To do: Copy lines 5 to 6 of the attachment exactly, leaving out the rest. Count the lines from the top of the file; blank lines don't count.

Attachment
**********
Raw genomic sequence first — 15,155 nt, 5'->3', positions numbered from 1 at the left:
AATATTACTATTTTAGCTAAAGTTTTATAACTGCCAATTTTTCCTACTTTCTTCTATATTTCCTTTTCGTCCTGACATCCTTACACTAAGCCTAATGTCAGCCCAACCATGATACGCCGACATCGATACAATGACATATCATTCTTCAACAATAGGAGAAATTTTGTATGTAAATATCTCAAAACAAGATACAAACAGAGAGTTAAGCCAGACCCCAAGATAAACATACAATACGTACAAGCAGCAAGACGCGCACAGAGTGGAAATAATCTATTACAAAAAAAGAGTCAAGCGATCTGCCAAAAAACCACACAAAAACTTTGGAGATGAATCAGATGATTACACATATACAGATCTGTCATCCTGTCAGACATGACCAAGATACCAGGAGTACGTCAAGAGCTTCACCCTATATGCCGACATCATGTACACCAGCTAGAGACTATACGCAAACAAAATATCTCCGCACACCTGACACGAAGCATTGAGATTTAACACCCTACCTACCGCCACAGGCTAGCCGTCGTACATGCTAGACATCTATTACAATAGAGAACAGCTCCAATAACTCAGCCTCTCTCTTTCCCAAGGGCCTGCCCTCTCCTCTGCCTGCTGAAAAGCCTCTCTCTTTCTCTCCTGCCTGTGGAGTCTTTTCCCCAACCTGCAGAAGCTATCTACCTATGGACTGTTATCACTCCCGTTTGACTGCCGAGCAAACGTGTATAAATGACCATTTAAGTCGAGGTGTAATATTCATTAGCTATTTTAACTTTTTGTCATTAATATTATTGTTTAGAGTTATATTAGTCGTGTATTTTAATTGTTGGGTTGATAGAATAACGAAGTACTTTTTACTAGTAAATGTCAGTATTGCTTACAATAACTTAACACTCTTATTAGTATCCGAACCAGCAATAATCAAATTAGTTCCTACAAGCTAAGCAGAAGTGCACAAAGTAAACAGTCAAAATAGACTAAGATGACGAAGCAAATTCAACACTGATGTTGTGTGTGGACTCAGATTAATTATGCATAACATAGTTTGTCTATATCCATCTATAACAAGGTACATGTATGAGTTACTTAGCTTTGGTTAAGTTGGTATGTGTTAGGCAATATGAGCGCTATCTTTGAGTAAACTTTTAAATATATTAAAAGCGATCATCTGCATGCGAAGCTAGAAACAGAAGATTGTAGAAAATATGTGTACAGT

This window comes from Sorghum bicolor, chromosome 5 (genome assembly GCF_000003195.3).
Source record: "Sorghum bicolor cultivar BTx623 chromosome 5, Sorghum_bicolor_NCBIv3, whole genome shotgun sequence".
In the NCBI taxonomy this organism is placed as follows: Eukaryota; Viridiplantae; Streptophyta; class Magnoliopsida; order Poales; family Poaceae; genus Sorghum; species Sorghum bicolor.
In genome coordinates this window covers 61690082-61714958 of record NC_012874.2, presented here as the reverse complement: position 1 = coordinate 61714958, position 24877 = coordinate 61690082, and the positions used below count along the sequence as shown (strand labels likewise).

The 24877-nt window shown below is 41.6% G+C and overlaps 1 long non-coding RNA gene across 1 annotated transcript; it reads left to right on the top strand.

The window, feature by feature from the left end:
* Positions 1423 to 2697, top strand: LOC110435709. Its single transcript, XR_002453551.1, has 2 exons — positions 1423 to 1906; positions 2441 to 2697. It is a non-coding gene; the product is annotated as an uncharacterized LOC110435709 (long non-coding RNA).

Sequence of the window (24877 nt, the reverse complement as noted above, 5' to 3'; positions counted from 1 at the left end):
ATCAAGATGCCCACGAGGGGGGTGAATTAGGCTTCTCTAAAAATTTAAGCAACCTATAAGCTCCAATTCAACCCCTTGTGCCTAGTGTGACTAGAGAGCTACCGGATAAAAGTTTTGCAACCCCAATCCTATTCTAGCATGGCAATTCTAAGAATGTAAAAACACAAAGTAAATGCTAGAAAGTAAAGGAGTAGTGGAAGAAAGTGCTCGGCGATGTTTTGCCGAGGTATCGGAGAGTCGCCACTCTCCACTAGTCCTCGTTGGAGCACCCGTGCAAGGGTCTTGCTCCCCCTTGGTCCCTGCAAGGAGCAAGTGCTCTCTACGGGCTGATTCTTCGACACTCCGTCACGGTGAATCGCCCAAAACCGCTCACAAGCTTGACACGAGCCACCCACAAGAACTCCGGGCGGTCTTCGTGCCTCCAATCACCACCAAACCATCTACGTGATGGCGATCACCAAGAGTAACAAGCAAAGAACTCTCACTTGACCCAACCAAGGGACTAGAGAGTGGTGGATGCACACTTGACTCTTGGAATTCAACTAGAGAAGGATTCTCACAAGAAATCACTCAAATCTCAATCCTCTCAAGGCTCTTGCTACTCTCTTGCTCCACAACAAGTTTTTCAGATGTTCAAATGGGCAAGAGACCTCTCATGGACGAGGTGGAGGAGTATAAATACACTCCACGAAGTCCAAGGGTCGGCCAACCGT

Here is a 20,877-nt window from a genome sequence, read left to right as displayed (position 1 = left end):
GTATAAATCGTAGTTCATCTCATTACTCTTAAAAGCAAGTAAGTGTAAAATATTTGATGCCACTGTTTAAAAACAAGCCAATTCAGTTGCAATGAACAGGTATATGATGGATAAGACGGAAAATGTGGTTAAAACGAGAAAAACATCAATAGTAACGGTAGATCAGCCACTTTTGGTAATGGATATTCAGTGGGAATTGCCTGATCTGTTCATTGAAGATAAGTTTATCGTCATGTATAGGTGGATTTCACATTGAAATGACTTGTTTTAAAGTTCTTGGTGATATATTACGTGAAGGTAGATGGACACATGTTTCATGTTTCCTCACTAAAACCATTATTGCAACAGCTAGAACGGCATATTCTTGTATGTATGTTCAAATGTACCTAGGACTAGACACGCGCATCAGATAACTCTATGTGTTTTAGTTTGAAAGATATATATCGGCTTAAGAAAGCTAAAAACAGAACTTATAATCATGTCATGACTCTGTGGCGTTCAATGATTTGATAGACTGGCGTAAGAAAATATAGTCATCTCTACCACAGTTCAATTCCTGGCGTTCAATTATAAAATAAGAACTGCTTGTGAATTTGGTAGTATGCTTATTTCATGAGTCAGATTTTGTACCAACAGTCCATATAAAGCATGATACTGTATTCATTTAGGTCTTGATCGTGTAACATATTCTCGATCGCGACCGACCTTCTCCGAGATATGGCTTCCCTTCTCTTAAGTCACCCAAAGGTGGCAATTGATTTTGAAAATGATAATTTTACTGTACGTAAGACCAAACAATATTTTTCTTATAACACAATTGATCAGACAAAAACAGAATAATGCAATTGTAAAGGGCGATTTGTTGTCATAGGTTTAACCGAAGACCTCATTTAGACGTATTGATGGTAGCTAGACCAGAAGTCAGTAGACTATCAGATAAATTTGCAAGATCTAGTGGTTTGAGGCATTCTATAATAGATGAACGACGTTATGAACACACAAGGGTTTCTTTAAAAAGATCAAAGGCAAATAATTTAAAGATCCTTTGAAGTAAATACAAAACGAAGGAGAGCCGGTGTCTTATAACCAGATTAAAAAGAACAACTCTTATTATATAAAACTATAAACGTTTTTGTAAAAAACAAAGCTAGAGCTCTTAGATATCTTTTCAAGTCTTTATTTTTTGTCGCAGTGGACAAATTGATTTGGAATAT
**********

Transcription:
In the NCBI taxonomy this organism is placed as follows: Eukaryota; Viridiplantae; Streptophyta; class Magnoliopsida; order Poales; family Poaceae; genus Sorghum; species Sorghum bicolor.
In genome coordinates this window covers 61690082-61714958 of record NC_012874.2, presented here as the reverse complement: position 1 = coordinate 61714958, position 24877 = coordinate 61690082, and the positions used below count along the sequence as shown (strand labels likewise).